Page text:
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    Author(s): Rosemary L. PendletonStanley G. Kitchen; Andres F. Cibils
    Date: 2014
    Source: Rangelands. 36(2): 3-4.
    Publication Series: Scientific Journal (JRNL)
    Station: Rocky Mountain Research Station
    PDF: View PDF  (496.5 KB)


    Emerging arid-land research and management approaches are increasingly shaped by the recognition of the fact that humans are an integral part of ecosystems. The thrust to study the coupled natural-human dynamics of such systems1 and the growing awareness of the social-ecological nature of rangeland ecosystems2 are prompting a shift in the way we think about current and future challenges facing shrublands in North America and globally. At the same time, increasing understanding of the multiple ecosystem services (both tangible and intangible) provided to society by natural ecosystems3 is further challenging our collective views of how to adapt to current and projected changes affecting the socioecological landscapes of the American West.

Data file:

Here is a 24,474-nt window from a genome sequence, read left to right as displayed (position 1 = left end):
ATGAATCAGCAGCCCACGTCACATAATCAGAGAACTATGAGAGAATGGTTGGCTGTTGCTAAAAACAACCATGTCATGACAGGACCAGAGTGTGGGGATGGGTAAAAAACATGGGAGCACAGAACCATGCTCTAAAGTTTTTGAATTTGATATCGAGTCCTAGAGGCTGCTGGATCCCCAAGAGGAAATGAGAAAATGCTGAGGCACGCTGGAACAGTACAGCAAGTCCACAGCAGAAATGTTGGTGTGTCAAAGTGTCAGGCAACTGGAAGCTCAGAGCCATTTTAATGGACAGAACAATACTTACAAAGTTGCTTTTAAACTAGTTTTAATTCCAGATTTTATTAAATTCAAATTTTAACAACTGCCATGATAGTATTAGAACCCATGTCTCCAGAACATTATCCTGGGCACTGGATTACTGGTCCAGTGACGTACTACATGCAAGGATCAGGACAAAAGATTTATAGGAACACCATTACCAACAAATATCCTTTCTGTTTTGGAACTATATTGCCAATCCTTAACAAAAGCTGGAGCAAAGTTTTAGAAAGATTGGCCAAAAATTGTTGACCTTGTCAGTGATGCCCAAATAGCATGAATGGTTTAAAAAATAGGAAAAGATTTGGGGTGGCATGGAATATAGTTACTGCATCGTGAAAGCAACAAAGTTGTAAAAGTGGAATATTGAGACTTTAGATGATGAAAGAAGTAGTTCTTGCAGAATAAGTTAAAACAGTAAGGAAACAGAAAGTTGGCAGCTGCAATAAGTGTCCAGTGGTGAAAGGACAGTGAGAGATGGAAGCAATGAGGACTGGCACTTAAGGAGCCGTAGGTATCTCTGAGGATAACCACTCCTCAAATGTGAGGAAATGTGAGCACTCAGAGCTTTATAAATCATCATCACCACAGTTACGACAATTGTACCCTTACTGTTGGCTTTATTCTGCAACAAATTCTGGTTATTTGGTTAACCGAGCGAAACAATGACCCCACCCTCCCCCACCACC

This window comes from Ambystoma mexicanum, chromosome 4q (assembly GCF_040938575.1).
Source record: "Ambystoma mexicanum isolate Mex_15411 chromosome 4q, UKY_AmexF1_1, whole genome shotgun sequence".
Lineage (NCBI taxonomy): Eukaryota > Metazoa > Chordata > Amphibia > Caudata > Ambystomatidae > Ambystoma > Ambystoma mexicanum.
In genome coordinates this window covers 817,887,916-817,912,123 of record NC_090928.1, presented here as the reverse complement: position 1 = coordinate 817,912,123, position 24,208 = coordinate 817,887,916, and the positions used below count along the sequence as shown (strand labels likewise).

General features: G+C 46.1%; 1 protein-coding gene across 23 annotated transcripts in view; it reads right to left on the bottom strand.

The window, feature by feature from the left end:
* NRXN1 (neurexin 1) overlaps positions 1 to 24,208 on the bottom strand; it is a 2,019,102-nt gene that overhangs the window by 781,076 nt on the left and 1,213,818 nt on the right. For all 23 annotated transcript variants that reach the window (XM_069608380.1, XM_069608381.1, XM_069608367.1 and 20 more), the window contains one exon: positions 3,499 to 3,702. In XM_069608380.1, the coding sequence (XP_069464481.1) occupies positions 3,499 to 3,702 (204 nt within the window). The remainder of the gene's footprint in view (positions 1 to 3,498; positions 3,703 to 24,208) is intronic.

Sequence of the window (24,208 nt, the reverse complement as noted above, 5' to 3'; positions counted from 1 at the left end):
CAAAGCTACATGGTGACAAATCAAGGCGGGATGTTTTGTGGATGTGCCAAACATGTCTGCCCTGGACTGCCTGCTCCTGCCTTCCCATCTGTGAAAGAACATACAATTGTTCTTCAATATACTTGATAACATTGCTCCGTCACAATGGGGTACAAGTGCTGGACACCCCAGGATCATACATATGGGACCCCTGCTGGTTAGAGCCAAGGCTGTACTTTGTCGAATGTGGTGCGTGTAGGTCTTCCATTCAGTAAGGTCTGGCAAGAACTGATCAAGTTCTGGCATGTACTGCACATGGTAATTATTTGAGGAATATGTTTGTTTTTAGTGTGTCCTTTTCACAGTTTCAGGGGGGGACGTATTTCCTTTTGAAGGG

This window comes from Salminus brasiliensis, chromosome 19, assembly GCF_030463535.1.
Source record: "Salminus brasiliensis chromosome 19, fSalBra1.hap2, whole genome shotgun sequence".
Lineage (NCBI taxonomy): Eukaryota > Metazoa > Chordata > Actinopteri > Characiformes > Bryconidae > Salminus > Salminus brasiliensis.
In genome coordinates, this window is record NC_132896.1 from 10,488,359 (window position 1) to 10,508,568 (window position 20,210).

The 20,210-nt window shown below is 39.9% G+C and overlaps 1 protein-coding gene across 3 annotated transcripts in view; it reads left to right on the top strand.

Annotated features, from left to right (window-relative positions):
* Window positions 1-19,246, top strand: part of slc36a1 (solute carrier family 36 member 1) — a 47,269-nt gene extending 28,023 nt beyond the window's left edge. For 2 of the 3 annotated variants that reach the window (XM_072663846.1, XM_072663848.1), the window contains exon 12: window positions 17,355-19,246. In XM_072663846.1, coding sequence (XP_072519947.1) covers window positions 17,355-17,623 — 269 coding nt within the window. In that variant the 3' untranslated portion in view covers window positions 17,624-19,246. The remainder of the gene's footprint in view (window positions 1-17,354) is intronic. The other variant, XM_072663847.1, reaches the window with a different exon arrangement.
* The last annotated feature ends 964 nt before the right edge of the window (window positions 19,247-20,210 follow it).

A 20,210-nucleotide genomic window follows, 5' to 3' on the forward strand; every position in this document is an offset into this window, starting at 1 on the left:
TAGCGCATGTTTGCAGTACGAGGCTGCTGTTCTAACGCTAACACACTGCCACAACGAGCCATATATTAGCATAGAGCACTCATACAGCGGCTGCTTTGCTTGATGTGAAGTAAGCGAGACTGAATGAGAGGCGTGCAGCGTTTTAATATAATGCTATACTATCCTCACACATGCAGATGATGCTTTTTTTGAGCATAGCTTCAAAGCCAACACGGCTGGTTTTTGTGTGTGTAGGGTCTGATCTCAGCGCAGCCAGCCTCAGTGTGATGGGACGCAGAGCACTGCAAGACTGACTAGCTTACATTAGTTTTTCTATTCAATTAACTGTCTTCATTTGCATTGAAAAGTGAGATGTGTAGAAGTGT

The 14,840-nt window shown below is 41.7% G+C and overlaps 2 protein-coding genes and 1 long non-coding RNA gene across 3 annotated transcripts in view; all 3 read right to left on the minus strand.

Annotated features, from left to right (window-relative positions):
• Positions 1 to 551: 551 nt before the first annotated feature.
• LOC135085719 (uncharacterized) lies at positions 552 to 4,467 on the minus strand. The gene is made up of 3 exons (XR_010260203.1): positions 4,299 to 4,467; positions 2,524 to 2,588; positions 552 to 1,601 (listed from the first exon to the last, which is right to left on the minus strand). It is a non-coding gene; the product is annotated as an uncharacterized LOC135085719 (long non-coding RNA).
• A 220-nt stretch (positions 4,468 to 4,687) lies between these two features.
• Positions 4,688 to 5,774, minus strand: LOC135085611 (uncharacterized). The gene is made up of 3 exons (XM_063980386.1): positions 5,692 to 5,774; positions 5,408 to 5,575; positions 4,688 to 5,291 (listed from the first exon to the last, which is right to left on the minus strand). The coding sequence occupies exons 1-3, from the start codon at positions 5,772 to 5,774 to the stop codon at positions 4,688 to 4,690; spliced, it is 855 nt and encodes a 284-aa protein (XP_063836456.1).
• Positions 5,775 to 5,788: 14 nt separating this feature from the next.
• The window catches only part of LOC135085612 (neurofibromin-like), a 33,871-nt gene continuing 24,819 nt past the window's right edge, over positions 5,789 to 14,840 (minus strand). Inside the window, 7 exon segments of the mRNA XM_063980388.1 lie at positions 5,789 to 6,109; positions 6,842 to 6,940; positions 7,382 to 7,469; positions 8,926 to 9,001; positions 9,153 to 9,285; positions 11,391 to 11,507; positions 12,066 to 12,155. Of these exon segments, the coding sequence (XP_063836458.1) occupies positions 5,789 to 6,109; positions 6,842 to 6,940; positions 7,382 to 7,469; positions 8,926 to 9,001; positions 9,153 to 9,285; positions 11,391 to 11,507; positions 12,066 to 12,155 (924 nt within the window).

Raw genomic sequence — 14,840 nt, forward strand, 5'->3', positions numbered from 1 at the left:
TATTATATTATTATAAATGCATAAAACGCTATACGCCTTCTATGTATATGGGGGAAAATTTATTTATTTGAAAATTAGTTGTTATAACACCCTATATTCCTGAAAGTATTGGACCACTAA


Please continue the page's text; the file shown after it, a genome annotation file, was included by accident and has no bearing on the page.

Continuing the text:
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    Pendleton, Rosemary L.; Kitchen, Stanley G.; Cibils, Andres F. 2014. Humans in changing shrubland ecosystems. Rangelands. 36(2): 3-4.


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    shrubland ecosystems, arid land, natural-human dynamic

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